By Liz Aloi, Editor-at-Large
As part of the Long-Term Legal Strategy Project for Preserving Security and Democratic Freedoms in the War on Terrorism at Harvard University, Professor Philip Heymann of Harvard Law School and Professor Juliette Kayyem of the Kennedy School of Government have proposed the creation of legislation to authorize targeted killings. This proposal is part of a larger package of policy changes they recommend to confront America's security threats.
This proposal to authorize targeted killings would apply in the following hypothetical scenario: Imagine that the zone of active combat for our current "war on terror" includes the states of Afghanistan and Iraq. United States intelligence has word that John Doe, a key advisor and operative for the Al-Qaeda leadership, is hiding out in Yemen and is a short time away from launching a dirty bomb attack on United States. This legislation could authorize United States forces to kill John Doe, in Yemen. Professors Heymann and Kayyem argue that this is necessary for the sake of national security because foreign governments cannot be relied on to eliminate or turn over to the United States individuals who present a threat. Foreign governments may either not have control over the territory where a terrorist is operating or may simply not be friendly to America's cause.
Currently, both international and federal laws are unclear as to what conduct is permissible with regard to targeted killings outside of traditional zones of combat. Executive Order 12,333, which does not apply to a hostile state's military during a conflict, bans assassination by United States operatives, but it can be suspended by the President. The first manifestation of this ban was instituted by President Lincoln, and it originated with the work of Columbia Professor Francis Lieber at the time of the American Civil War. Provisions of international law, mostly notably Article 51 of the UN Charter, allow the United States to engage in acts comparable to targeted killings when the US is acting in self defense, but only with regard to an "armed attack."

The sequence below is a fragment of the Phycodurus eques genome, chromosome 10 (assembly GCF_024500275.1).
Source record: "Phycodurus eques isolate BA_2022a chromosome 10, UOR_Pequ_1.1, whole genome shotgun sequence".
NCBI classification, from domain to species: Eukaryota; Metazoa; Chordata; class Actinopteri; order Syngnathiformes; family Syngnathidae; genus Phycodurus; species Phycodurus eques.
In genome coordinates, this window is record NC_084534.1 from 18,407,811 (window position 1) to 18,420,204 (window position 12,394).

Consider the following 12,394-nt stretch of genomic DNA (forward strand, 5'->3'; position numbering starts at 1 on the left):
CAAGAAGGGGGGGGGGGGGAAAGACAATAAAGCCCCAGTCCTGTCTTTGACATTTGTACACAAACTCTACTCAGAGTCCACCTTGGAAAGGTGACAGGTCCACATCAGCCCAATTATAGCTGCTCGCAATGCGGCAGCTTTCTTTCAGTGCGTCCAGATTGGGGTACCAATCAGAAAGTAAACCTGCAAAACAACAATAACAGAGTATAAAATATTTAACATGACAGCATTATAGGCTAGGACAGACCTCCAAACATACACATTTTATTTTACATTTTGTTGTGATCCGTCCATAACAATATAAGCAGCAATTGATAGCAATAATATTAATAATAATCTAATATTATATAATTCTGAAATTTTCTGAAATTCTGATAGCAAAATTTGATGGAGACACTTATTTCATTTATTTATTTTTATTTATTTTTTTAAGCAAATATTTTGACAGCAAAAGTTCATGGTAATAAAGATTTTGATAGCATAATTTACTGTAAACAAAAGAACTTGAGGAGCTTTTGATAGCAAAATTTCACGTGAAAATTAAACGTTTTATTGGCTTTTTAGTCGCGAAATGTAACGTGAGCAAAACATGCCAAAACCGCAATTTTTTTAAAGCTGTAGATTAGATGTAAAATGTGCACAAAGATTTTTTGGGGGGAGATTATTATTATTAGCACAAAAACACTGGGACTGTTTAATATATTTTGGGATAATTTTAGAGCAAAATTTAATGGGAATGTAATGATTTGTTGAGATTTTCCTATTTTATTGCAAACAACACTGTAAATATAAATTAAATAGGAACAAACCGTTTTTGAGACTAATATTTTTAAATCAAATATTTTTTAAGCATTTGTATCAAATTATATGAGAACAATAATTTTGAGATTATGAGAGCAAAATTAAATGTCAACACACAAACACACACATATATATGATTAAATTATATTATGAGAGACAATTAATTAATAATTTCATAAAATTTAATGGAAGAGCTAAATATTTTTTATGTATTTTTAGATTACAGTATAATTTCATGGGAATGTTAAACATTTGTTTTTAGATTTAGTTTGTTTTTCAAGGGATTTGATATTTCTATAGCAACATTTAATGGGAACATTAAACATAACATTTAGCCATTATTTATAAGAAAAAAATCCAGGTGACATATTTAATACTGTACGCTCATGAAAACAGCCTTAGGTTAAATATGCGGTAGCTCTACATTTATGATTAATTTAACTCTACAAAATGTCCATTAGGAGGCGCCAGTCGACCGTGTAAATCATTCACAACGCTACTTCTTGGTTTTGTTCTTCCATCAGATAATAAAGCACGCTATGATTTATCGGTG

Professor Heymann argues that Executive Order 12333, taken together with the self-defense provisions of international law, does not adequately protect United States interests within the paradigm of terrorism. The Heymann-Kayyem proposed legislation is very specific in its applicability. First, the authorization of targeted killing would not apply in zones of active combat. Zones of active combat include the (1) the theater of operations in connection with a declared war or armed conflict; (2) the occupied territory following an armed conflict; and (3)within a territory where the United States has been asked to assist in connection with the suppression of an armed insurrection or uprising.
The standards under this legislation for the use of targeted killing would be as follows. First, it must be justified as necessary to prevent greater, reasonably imminent harm or in defense against an imminent threat. Second, despite this justification, this legislation does not authorize the killing of United States citizens, nor any person found in the United States, nor any individual who has agreed to incapacitate those reasonably suspected of planning terrorist attacks on the United States. These exceptions are explicit because the killing of United States citizens, or persons on United States soil, is violative of multiple federal and state laws. Lastly, the President must approve every killing, and the findings leading to that approval must be provided to Congressional leaders.
If the United States government adopted this policy, it would not be the only nation to utilize targeted killings as a form of self defense. Israel authorizes such killings under similar circumstances to those outlined in the aforementioned proposal. The Israeli policy has received a mixed response in the international arena. Specifically, there is debate over whether or not it is a successful means of national defense.
The 9/11 Commission Report indicates that assassination has been considered a viable response to terrorist threats in the past. Still, any formal change in policy on this issue would be an about-face for the United States, who actively condemns the assassination of any type. Thus far no member of Congress has introduced legislation regarding targeted killing as a response to terrorist threats. There will no doubt be much public debate on this issue should the United States follow Professors Heymann's and Kayyem's recommendations and revisit our law on assassination.